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  • H&K .40

    so I start working next week and I will be issued an H&K .40. I think it's the USP but I really don't know much about H&Ks. Any nuances of the gun I should know about?

  • #2
    I have a USP .40 and love it I would carry it on duty.

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    • #3
      have you ever fired one before? one thing i noticed with the HK USP is that it is a bit bulker then say a glock or sig, i have large hands so its not a problem (in fact like it a lot better) so depending on your hand size this may be an issue

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      • #4
        Originally posted by Highwaystreets
        have you ever fired one before? one thing i noticed with the HK USP is that it is a bit bulker then say a glock or sig, i have large hands so its not a problem (in fact like it a lot better) so depending on your hand size this may be an issue
        No I've never fired one. Only one range around me has them to rent, and the couple of times I've gone there it has been out... but considering I start on Monday I'll fire it soon enough.

        Actually its funny that you mention it being bulky, a buddy of mine is always talking about how small it is. But, like you, I have pretty large hands.

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        • #5
          Hk USP 40 is a nice piece. Not bulky at all. The 45 is the one that is big. You are so lucky. Here are some items. Your felt recoil is reduced by the double recoil spring. You'll see when you take it apart what I mean. The long one is what every auto has to cycle the slide; the shorter one on the inside acts like the strut on a car and absorbs a lot of the shock of the slide as it recoils. Now, because of this there is NO slide to frame contact which gives an auto its kick. Its still going to kick but not as much as other autos. Most manufacturers tell you that their auto is not rated for +P or +P+ rounds (factory made hot loads available on home defense rounds and most LE rounds) but Hk USP's are one of the few guns that are. Which means you can shoot the hot rounds as much as you want without damaging your gun, unlike others where you have to use standard ammo for practice while loading the hot stuff for duty.

          You are in for a treat my friend. ENJOY!!
          One Shot, One Kill. Anything else is just pu(ff)y!

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          • #6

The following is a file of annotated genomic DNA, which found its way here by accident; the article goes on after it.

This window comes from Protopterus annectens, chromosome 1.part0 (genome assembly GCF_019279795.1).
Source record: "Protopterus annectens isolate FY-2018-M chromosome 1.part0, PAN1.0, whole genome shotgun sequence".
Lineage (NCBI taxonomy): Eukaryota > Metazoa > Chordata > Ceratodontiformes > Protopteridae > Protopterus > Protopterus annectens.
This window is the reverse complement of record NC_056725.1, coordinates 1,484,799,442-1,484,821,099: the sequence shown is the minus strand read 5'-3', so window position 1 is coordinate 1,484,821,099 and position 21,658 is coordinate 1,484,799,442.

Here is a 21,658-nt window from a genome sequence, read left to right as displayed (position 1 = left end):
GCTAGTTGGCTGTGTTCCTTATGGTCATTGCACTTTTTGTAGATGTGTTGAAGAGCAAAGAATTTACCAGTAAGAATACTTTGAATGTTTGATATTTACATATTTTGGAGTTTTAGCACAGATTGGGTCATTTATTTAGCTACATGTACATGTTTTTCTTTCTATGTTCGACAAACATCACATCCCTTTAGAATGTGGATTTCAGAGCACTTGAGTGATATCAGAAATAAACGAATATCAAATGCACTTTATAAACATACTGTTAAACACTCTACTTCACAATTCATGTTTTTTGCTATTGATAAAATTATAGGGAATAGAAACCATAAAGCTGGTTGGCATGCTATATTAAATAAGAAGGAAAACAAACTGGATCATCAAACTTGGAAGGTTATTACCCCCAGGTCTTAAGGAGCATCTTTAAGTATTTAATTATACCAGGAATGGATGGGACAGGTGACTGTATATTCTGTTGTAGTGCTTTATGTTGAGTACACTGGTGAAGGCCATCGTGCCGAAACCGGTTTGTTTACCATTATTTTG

They're good pistols. Our department issues USP .45s. Same gun as your forty, but the grip/frame is larger and (IMO) not as comfortable to shoot. The USP has several different variants. I believe the H&K website lists them. If you have a variant with a safety and/or decocking feature, you'll notice that the lever is positioned and operates similar to a 1911 type pistol. It's very easy to operate: press down to deactivate the safety or decock the weapon, press up on the lever to safe it. If you plan on purchasing an off-duty weapon, H&K makes several compacts and subcompacts which operate the same as your primary duty weapon. Handling is also very similar. Take a look at the USP compact, P2000 and P2000SK pistols. The only thing I think can be improved with them is that they don't use the same magazine as the full sized .40. It's a good idea to carry a system off duty that operates like your on-duty pistol.
            "I'm not fluent in the language of violence, but I know enough to get around in places where it's spoken."

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            • #7
              I carry a USPc in .357sig on and off duty. I have to purchase my own weapons and gear and I wouldn't own anything else. I'm sure you'll be very happy with your USP.

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              • #8
                The checkering on the USP grip is so aggresive it feels like a cheese grater.

                Many of our guys have put a slip-on grip over it.
                I am concerned for the security of our great Nation; not so much because of any threat from without, but because of the insidious forces working from within.

                Douglas MacArthur

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                • #9
                  The USP has a polymer frame, so just like with Glocks, you don't want to limp wrist it or you'll stovepipe the ejected case.

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